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Low Reading and Writing Skills May Hurt Your Health

by Jennifer Wider, MD

(Washington DC 10/28/04):  Have you ever left your doctor's office totally confused? Do the instructions on your prescription bottle seem to be written in a foreign language? Do you struggle to understand medical and insurance forms?  If you answer yes to any of these questions, you are not alone. Millions of Americans have difficulty understanding and obtaining the health care they need due to literacy problems.

"Unfortunately, the health of many Americans suffers simply because they do not understand the medical information that is presented to them by doctors, nurses or the media," Sherry Marts, Ph.D., vice president of scientific affairs for the Society for Women's Health Research, said.

Problems reading and understanding health-related information seem to affect older people, non-whites, immigrants and people with low incomes disproportionately.

According to the 1993 National Adult Literacy Study, more than two-thirds of adults over the age of 60 have inadequate literacy skills. Half of all people on welfare read below the fifth grade level; 50 percent of Hispanic Americans and 40 percent of African Americans surveyed have reading problems.

"Health literacy problems are quite widespread," Marts said. "Even among individuals with significant amounts of formal education, there can be problems understanding health issues and medical terminology, which are often complicated and confusing."

Studies have shown a link between poor health literacy and chronic illness. Seventy five percent of adults with a chronic disease (lasting more than 6 months) had deficient literacy skills, according to the literacy study. This group may know less about their illness or how to handle the resulting symptoms than people with adequate literacy skills. One study revealed that diabetics with poor reading and writing skills had more problems controlling their sugar levels than others with better skills.

People with poor literacy skills are also less likely to take care of themselves or get proper care. One study of asthmatics revealed that reading skills strongly correlated with a person's ability to use medications properly. Only a small number of people with poor literacy skills could effectively operate an inhaler, according to the study's results. Another study showed that a significant proportion of people admitted to the emergency department with poor reading and writing skills couldn't understand the forms that they needed to fill out. As a result, they didn't understand their rights and responsibilities as a patient.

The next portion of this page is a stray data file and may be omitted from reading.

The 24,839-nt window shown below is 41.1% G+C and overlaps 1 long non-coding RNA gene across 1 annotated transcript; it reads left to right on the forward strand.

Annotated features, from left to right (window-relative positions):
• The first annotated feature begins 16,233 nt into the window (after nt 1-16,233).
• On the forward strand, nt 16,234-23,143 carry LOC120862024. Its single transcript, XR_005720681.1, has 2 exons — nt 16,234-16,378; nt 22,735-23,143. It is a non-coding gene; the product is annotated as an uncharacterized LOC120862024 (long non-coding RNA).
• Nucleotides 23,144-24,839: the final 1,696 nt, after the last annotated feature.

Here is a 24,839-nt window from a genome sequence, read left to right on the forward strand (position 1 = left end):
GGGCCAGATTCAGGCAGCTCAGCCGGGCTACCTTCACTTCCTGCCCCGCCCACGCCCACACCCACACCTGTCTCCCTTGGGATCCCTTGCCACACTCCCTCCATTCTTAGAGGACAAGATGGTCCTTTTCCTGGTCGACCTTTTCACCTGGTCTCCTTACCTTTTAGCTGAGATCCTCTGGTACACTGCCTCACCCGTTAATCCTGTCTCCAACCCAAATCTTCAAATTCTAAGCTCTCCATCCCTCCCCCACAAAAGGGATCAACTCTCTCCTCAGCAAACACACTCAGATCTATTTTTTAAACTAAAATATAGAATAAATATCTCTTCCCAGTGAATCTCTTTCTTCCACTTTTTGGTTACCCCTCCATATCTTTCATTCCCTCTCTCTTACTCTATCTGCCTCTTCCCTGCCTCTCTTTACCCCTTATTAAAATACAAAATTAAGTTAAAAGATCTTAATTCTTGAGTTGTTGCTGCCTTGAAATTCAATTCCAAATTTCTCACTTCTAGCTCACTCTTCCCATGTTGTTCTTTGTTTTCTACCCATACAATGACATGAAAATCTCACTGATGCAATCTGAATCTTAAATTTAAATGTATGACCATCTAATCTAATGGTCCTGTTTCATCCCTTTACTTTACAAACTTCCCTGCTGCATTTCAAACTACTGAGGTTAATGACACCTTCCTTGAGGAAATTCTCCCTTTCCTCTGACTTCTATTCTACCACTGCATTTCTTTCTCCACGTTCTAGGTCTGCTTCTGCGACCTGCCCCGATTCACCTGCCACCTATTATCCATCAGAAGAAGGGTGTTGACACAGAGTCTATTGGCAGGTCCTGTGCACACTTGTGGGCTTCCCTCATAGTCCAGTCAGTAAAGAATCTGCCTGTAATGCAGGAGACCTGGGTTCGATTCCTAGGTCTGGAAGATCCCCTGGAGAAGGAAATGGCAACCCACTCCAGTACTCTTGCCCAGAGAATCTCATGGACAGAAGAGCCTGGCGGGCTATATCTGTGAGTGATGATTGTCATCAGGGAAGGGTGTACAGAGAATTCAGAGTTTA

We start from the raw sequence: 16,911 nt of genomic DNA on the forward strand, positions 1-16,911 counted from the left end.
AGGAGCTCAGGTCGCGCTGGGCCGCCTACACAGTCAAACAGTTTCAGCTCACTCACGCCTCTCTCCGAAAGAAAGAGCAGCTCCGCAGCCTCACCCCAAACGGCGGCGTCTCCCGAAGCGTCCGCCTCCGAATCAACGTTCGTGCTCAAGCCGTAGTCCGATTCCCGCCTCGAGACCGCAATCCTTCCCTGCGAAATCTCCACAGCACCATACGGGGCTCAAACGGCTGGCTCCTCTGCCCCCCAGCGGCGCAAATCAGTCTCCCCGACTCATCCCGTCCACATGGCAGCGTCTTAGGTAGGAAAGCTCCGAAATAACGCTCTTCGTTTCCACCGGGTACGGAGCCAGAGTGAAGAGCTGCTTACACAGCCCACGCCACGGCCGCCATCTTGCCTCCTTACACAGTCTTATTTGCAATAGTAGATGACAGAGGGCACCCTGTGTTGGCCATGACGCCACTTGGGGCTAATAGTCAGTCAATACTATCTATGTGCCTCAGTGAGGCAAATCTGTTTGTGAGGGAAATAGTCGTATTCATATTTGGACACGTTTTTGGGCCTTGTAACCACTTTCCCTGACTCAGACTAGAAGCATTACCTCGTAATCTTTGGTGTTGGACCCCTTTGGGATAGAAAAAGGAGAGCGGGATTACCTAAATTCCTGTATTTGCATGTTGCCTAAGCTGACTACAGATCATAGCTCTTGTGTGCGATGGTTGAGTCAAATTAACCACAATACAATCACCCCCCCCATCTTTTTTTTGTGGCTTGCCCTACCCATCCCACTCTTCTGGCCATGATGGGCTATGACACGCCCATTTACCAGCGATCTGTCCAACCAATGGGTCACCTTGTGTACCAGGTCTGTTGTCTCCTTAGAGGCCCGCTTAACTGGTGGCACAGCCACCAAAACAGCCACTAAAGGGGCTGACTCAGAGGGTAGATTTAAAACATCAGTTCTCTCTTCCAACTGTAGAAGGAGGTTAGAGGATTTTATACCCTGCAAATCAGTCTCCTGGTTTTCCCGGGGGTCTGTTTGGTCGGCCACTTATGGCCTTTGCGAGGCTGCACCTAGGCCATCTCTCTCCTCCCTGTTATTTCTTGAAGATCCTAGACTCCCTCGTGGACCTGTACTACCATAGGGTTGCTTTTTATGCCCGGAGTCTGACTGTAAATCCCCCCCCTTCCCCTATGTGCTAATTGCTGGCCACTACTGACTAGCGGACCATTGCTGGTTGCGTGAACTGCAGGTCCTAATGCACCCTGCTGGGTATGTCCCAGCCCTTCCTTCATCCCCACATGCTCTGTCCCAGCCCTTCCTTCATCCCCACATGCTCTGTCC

"If you, a family member or someone you know struggles with reading or has difficulty understanding personal health care matters, seek help and make sure that the care you receive, including the medications you take, is explained in terms you understand," Marts said. "No one should be embarrassed if they don't understand something a doctor or pharmacist says. You have to be an active participant in the care you receive and that requires you to ask questions and seek clarification whenever needed."

Being part of the health care team and understanding health information is essential for all patients. Now more than ever, patients are expected to play an active role in their own care. Patients are also faced with more direct-to-consumer (DTC) advertisements which often spark more dialogue between the patient and doctor. A Prevention 2000 study found that 54.2 million people spoke to a doctor after seeing a DTC ad. These advertisements promote conversation between patient and doctor and also make the patient more aware of treatment options. This trend further underscores the need for adequate literacy skills among all patient populations.

Here are a few tips to help you or someone you know better understand health information:

  • If you don't speak the same language as your doctor, ask for a translator.
  • If you have any questions, ask them right away.
  • Don't leave the office unless you have full understanding of the advice or instructions given to you.
  • If need be, ask the doctor or nurse to slow down and explain things clearly. Ask if there are any diagrams or pictures available. Some doctors have visual or audio aids available.
  • Take someone with you who can help explain things if you are having trouble.

© October 28, 2004 Society for Women's Health Research

The Society for Women's Health Research is the nation's only not-for-profit organization whose sole mission is to improve the health of women through research. Founded in 1990, the Society brought to national attention the need for the appropriate inclusion of women in major medical research studies and the resulting need for more information about conditions affecting women. The Society advocates increased funding for research on women's health, encourages the study of sex differences that may affect the prevention, diagnosis and treatment of disease, and promotes the inclusion of women in medical research studies. Dr. Donnica Moore has been a member of the Society since 1990 and is a past member of its Board of Directors.

Created: 10/28/2004  -  Donnica Moore, M.D.

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